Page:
Cannabis has been used for thousands of years. While it’s gone from a common form of medicine to an outlawed substance and then back again, it’s heralded and sensationalized usage has created a myriad of stereotypes and stigmas that are, essentially, completely false.
From stoned-out surfer bros to dirty, Deadhead hippies and everyone between, cannabis has cultivated it’s fair share of characters that may reflect a certain stereotype.
But, for the most part, all these stereotypes are exactly that: Stereotypes, stigmas and falsehoods. So as cannabis slowly leaves Prohibition, it’s also time to leave behind the stigmas and stereotypes.
But this invokes the question of how, exactly, do we erase decades of purposeful stigmatization? Normalization is one of our best bets in doing this and something that you can do every day in what are, essentially, small and mundane ways.
While we may have outlined some of them below, this is just the tip of the iceberg for how you can change the way cannabis is viewed in your own life.
It might not change the world, but it could change the world around you. Beyond that, what more can you ask for?
What we talk about when we talk about cannabis
In the words of Don Draper, “If you don’t like what’s being said, change the conversation.” One of the easiest, and most important, ways we can destigmatize cannabis is to change what we talk about when we talk about cannabis.
We can do this by changing the language we use in regards to this plant. For example, instead of calling it “pot,” “weed,” or “marijuana,” just call it cannabis. In fact, marijuana was a term used as a way to stigmatize cannabis by associating it with Mexican-American immigrants in the 1930s, born out the Reefer Madness-era of propaganda.
Other ways you can be more proactive in your language is to use terms like “pre-roll” in lieu of “joint” and “flower” instead of “bud.”
It’s easy to let cannabis (and cannabis users) fall into its stereotypes, even if we’re just joking about it. This doesn’t help the cause and only reinforces negative connotations.
While it’s true that certain strains and terpenes make you hungry (munchies) or can create a sense of “couch lock,” which contributes to the overall idea of a lazy stereotype, you don’t have to deal with these side effects.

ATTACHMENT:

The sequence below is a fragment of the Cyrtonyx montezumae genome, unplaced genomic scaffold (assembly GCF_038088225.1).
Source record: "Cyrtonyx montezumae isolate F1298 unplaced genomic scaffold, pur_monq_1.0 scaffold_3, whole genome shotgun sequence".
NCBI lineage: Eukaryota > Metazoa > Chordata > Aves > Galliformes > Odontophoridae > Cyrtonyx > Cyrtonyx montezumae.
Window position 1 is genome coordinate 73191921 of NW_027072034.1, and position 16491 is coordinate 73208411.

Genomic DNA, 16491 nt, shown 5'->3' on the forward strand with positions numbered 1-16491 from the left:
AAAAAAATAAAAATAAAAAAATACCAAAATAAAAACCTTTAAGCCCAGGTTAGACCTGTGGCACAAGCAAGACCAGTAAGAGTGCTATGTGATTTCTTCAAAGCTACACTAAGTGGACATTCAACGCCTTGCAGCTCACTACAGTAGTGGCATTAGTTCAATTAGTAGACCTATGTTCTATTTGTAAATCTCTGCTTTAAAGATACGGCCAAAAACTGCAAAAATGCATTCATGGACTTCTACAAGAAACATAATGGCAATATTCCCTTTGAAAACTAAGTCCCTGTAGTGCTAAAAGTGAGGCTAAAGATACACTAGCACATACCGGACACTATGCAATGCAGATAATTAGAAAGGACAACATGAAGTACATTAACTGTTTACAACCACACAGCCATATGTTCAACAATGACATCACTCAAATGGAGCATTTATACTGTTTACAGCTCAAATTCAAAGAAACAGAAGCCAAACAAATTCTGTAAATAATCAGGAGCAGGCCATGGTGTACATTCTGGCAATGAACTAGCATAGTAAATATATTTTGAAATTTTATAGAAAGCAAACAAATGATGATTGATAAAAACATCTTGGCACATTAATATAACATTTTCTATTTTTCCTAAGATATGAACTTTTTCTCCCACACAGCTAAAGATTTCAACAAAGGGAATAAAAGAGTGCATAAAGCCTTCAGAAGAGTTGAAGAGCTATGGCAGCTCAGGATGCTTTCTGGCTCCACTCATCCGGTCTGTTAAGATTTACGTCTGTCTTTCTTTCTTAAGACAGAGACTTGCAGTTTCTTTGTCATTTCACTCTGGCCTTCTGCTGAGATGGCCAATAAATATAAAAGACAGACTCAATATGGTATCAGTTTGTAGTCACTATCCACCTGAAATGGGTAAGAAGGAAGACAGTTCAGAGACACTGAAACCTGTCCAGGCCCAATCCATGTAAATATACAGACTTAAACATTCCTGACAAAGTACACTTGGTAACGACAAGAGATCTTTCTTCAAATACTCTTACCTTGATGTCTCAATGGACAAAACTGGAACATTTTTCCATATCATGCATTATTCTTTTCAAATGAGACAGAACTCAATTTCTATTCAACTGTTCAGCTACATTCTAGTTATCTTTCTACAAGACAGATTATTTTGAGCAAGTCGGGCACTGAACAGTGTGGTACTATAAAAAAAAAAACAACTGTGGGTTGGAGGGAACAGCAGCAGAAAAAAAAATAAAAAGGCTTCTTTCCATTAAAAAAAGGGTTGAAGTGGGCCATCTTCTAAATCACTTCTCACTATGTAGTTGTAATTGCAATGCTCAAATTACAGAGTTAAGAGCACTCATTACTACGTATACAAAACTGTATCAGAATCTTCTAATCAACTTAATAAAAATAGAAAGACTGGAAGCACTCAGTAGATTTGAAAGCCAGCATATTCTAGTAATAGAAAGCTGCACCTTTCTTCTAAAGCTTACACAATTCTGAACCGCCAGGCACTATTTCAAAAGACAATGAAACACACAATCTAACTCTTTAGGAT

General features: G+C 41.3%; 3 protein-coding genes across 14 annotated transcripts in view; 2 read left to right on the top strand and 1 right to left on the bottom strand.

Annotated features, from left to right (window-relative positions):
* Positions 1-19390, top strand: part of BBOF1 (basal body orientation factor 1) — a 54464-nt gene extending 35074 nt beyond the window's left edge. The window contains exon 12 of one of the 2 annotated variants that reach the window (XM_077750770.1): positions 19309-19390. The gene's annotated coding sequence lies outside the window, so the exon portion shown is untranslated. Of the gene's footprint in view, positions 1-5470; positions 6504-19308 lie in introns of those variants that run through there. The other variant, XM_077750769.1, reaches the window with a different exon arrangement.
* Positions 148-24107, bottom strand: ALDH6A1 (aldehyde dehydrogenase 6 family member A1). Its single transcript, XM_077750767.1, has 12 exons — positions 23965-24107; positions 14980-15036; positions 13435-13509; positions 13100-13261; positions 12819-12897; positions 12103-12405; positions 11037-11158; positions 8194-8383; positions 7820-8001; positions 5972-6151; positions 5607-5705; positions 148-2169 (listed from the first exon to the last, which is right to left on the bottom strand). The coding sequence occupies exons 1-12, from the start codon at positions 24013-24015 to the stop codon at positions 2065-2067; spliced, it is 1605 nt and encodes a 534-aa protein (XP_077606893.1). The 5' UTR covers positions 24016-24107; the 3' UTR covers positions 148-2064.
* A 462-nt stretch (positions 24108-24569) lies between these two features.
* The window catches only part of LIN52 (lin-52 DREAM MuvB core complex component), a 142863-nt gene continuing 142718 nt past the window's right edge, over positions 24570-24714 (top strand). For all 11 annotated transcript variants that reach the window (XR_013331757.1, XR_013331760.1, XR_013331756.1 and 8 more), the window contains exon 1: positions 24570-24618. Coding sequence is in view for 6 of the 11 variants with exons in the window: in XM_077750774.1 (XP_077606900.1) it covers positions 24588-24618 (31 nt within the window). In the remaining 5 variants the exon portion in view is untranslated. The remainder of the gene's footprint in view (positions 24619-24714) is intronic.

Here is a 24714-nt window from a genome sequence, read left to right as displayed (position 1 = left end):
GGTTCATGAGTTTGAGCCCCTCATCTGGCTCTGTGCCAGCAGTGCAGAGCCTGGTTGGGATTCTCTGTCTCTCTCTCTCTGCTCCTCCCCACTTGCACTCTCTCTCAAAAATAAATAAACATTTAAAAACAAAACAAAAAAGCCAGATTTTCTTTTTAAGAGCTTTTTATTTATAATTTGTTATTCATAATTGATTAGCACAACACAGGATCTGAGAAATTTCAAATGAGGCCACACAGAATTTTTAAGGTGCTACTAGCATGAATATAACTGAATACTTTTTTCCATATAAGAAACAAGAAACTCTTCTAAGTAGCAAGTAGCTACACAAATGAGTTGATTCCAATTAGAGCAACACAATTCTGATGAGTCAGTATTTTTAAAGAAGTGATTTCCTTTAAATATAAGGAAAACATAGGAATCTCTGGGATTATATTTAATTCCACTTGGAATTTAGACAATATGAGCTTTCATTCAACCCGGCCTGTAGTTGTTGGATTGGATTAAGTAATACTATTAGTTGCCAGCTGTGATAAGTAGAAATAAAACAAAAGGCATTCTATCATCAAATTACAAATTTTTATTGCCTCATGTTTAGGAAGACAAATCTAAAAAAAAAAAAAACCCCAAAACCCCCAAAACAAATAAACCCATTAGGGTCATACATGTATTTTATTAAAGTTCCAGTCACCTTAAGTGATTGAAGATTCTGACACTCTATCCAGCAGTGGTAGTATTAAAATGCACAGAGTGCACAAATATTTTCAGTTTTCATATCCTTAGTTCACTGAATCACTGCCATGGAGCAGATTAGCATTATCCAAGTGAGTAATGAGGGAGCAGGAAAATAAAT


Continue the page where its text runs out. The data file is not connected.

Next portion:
Cannabis has become so hyper-specified to whatever experience you want to have, it’s almost inexcusable for people to fall into the same stereotypical behavior as twenty, ten, even five years ago.
“Just act normal, man.”
While the sage advice of “just act normal, man” may have been reserved for being a little too high in public places in high school, it’s actually pretty useful in the grand scheme of things.
You can be all talk, but if you really want to bring cannabis to the forefront of popular consciousness, why not just integrate it into your everyday life?
At your next backyard barbeque, put out a tray of pre-rolls or low-dosage edibles next to the adult drinks (make sure you label them so your friends know what they’re getting into).
That way cannabis is just a casual part of the evening and not something to be sequestered into someone’s bedroom, a practice full of secrecy and shame.
People are free to partake or not. Much like how a cooler of beers normalizes the presence (and consumption) of beer at a party, so too does a display of cannabis.
Responsible cannabis use involves keeping it out of the hands of children, obviously. But if they ever asked about it, what would you say?
You could be honest and open about it.
Educate them on the plant, explaining its medical benefits for those with disabilities or going through therapy. But it’s imperative to talk about it in an appropriate way, making it clear that it’s safe for responsible adults to use from time to time.
Cannabis and parenting has become a new, major issue in the community as recreational legalization moves across the country. It’s important for active parents to learn how to have a dialogue with their children about this complex plant.
Exercising your civic duty is a critical aspect of being an American, as well as a cannabis user.
Political activism is the only thing that has brought legalized usage to America and it’s essential for perpetuating that movement. If you want to to reap the benefits of cannabis in your state, do your part and vote in local elections.
But, in addition to voting, educating your fellow consumers and peers is just as important. To learn more about cannabis yourself, take a look at how cannabis can be used to prevent migraines or even ease joint pain with topicals.